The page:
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Posts by Amy Cavender


March 15, 2012, 11:00 AM ET

A First Look at FacultyFiles.com

OrganizedChaosA few weeks ago, a new service for faculty launched: FacultyFiles.com. The service is designed to make work easier for faculty by making it very easy to store and reuse frequently used items, such as feedback for purposes of grading, common responses to discussion board questions, course materials, and the like. The service is directed primarily at those who teach (at least partly) online, though all faculty can benefit from this sort of service. FacultyFiles is well aware of faculty who may be part-time; it's possible to set up courses for more than one school. In fact, a perusal of the job boards (at least the job boards available with the ten-day trial subscription) indicates that part-time faculty are the intended user base; all of the links are to adjunct job sites. Once you're signed up, getting set up is fairly easy. Just add a school, then add a course, and FacultyFiles.com... Read More

October 20, 2011, 11:00 AM ET

Getting More Life Out of 'Older' Hardware

Most of us have experienced it at one time or another: we purchase a piece of electronic equipment after investing a good deal of time in picking just the right one, and inside of six month’s it’s “obsolete.” A new model has come out, that’s faster/has more storage space/has more features/whatever. Oftentimes—much to our consternation—it’s even less expensive than the device we just bought. Sometimes, too, we find that, as we become more and more familiar with a device, we push it ever harder, and we end up stretching its limits. How many of us, for instance, find ourselves periodically deleting things from our smartphones, in order to free up space? It can get really frustrating, especially if we find ourselves having to choose between apps that we actually use. Once in a while, there are ways around the difficulty, and not all of them involve selling or trading the... Read More

January 10, 2011, 11:00 AM ET

Ditching a Textbook: An Update

Back in July, I wrote about an experiment I was planning in my two Political Issues sections. I’d opted to try this for a number of reasons: (1) I was dissatisfied with the standard readers available, as they tend to present issues in binary fashion, and real-world issues are seldom that simple. (2) I wanted to be able to take up much more recent issues than I could if I relied on textbooks (it takes too long for things to get into print). (3) I wanted students to help determine the topics for the course, and to develop their skills in locating good sources to help them develop their thinking on issues of interest to them. (4) I wanted to reduce costs for students. So, last semester, I used only one primary textbook: Glenn Tinder’s Political Thinking: The Perennial Questions (the writing-intensive section also made use of Muriel G. Harris’ Prentice Hall Reference... Read More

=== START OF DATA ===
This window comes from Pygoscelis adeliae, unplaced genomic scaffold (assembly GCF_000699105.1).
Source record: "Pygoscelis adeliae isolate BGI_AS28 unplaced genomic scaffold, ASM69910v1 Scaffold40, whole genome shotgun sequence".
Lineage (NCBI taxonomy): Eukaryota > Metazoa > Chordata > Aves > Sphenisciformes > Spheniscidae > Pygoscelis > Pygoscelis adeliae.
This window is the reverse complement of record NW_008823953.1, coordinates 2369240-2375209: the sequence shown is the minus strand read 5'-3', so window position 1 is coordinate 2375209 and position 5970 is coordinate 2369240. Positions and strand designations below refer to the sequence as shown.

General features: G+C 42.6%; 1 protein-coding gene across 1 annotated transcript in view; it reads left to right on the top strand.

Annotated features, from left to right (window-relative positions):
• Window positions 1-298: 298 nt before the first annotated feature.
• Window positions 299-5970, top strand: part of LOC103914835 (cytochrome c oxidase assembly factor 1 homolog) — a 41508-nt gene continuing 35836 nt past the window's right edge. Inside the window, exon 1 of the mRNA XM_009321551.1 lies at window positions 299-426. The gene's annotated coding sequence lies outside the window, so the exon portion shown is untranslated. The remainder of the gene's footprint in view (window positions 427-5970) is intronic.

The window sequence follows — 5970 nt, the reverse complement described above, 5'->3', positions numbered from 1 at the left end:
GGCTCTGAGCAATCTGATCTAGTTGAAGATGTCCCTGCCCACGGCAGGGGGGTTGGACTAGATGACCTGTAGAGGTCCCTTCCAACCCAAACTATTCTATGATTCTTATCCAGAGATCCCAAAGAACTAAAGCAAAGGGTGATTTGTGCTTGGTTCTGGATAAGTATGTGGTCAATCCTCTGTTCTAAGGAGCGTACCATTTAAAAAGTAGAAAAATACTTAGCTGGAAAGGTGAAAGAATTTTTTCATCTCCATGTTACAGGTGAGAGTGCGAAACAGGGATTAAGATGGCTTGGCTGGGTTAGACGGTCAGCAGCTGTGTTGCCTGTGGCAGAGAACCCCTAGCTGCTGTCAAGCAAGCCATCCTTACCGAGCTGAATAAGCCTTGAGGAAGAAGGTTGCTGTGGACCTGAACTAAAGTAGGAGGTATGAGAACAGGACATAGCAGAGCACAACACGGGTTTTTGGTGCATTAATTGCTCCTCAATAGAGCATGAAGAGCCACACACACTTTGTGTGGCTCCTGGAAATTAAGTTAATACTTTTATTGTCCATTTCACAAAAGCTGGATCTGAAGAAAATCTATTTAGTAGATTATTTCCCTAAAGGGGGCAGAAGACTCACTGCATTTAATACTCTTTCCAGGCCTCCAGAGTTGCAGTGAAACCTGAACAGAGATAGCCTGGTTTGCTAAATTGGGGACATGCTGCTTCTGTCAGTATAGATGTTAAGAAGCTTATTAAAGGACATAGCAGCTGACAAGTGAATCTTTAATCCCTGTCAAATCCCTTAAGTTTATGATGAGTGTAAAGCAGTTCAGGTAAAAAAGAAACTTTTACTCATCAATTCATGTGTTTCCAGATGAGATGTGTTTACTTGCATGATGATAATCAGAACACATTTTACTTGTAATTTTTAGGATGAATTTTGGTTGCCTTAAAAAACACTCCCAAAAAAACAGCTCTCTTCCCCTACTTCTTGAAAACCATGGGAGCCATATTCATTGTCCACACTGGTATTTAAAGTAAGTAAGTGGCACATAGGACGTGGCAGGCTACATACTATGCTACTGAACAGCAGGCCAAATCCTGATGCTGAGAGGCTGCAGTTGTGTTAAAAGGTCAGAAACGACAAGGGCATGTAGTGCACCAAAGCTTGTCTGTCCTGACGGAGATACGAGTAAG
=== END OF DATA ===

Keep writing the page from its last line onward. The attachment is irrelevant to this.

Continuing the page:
October 8, 2010, 11:00 AM ET

UberStudent: An Academic-Oriented Linux Distribution

UberStudent main screenA few weeks ago, the good folks at LifeHacker ran a post on a new Linux distro called UberStudent. Readers can learn more about UberStudent and the philosophy behind it at their site (the tour is worth a look).

Given that UberStudent is specifically designed for academic work (calling itself "Linux for Learners") and is, in their words, "Built from Freedom and Strength to Promote Computer Fluency," I couldn't resist taking it for a spin. It does sound very ProfHackerish, after all.

So I downloaded the live CD and went to work installing it on my MacBook. (I installed it in a dual-boot system using these instructions from LifeHacker and ignoring the Windows bits, but all of the screenshots in this post were taken of an installation running in VirtualBox.)

The installation process

Installing UberStudent was simple and straightforward. It involved: (1) Downloading and burning the .iso ima...

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October 1, 2010, 11:00 AM ET

Revisiting Using Google Documents in the Writing Classroom

software little over a year ago, I wrote a post titled "Using Google Documents When Others Need Paper." Since then, Google Documents has undergone some significant changes. Perhaps the most notable is the new document editor (which is now the default for new accounts, unless I'm mistaken). That's a welcome change; the new editor more closely resembles a desktop word processing application than the previous editor did, which makes it feel more familiar to new users.

A second change was not so welcome. One of the best features of the original Google Documents was the ability to compare different versions of a document (click on any of the images that follow for larger versions):

Compare checked 1

That feature made it very easy to see what changes had been made to a document, and by whom:

Compare checked 2

With the advent of the new document editor, the ability to compare different versions of a document suddenly...

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September 17, 2010, 11:00 AM ET